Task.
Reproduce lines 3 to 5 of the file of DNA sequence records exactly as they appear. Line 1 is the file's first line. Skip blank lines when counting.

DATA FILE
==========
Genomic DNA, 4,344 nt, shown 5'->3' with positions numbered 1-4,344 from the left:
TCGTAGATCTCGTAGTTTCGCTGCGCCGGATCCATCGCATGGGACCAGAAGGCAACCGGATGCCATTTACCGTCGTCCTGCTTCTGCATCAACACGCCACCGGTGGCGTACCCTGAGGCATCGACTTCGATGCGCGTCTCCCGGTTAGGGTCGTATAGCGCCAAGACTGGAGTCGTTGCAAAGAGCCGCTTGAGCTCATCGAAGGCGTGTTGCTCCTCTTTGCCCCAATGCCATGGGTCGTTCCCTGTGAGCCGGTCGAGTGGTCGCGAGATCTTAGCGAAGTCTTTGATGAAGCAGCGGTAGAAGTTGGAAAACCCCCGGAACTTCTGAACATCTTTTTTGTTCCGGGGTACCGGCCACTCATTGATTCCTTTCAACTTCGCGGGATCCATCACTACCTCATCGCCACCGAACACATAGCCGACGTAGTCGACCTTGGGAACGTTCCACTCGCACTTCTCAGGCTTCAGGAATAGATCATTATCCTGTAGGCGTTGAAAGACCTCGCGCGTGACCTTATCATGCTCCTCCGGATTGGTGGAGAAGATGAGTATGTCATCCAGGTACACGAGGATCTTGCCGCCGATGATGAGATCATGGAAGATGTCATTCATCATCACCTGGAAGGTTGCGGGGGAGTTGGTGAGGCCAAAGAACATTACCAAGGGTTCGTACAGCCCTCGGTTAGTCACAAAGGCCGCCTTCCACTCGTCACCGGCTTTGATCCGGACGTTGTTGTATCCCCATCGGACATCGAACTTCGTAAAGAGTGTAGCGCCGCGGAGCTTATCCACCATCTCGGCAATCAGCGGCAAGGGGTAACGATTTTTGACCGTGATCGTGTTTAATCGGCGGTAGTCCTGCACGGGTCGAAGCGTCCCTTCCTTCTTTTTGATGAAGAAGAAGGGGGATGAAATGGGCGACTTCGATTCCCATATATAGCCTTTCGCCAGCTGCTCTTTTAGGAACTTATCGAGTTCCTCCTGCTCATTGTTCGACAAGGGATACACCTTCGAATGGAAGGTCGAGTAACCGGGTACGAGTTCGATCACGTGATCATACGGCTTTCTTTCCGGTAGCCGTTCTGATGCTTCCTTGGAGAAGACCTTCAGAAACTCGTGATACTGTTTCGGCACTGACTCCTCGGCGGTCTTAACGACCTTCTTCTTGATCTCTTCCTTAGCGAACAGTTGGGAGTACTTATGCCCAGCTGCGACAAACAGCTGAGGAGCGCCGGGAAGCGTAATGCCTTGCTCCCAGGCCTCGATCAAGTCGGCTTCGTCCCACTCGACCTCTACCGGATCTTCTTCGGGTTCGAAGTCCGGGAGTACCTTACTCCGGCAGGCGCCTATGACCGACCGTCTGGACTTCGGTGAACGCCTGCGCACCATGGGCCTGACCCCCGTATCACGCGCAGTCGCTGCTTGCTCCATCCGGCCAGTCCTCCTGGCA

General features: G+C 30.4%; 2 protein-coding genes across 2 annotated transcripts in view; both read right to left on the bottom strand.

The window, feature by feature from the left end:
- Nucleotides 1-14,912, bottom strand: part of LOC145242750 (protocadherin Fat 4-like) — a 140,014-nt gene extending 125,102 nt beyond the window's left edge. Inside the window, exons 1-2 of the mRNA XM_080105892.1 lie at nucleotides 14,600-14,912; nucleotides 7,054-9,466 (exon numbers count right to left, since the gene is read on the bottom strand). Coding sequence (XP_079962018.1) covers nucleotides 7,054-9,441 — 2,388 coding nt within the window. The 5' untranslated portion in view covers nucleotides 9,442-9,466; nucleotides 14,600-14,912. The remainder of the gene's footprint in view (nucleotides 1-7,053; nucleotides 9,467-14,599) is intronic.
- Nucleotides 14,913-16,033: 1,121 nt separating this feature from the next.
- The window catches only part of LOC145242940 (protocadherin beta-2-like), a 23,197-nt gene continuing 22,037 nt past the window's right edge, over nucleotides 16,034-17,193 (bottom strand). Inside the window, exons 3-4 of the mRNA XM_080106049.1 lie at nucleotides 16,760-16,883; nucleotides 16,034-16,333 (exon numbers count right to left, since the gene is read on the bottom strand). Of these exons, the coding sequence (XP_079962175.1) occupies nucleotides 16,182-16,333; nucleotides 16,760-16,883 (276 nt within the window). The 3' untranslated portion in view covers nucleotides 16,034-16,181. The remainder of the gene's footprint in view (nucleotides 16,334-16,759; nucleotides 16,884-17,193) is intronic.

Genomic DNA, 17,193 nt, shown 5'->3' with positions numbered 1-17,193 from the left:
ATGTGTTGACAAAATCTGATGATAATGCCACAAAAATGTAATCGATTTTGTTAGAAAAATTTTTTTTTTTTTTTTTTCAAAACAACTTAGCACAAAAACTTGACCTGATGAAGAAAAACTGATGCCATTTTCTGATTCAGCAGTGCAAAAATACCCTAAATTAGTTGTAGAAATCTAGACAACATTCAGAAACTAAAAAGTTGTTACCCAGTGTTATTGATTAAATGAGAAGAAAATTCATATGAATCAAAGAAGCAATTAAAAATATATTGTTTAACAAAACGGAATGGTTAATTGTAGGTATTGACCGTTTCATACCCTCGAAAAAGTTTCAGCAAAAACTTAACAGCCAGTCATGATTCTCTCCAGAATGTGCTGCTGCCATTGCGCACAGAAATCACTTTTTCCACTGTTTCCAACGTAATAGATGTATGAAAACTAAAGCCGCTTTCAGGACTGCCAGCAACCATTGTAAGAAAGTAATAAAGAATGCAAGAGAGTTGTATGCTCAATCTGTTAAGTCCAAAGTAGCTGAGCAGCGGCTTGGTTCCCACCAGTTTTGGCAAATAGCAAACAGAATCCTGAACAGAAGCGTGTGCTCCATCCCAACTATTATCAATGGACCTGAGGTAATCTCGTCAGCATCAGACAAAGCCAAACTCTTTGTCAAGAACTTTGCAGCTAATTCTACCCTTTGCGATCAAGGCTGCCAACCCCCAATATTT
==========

General features: G+C 30.4%; 2 protein-coding genes across 2 annotated transcripts in view; both read right to left on the bottom strand.

The window, feature by feature from the left end:
- Nucleotides 1-14,912, bottom strand: part of LOC145242750 (protocadherin Fat 4-like) — a 140,014-nt gene extending 125,102 nt beyond the window's left edge. Inside the window, exons 1-2 of the mRNA XM_080105892.1 lie at nucleotides 14,600-14,912; nucleotides 7,054-9,466 (exon numbers count right to left, since the gene is read on the bottom strand). Coding sequence (XP_079962018.1) covers nucleotides 7,054-9,441 — 2,388 coding nt within the window. The 5' untranslated portion in view covers nucleotides 9,442-9,466; nucleotides 14,600-14,912. The remainder of the gene's footprint in view (nucleotides 1-7,053; nucleotides 9,467-14,599) is intronic.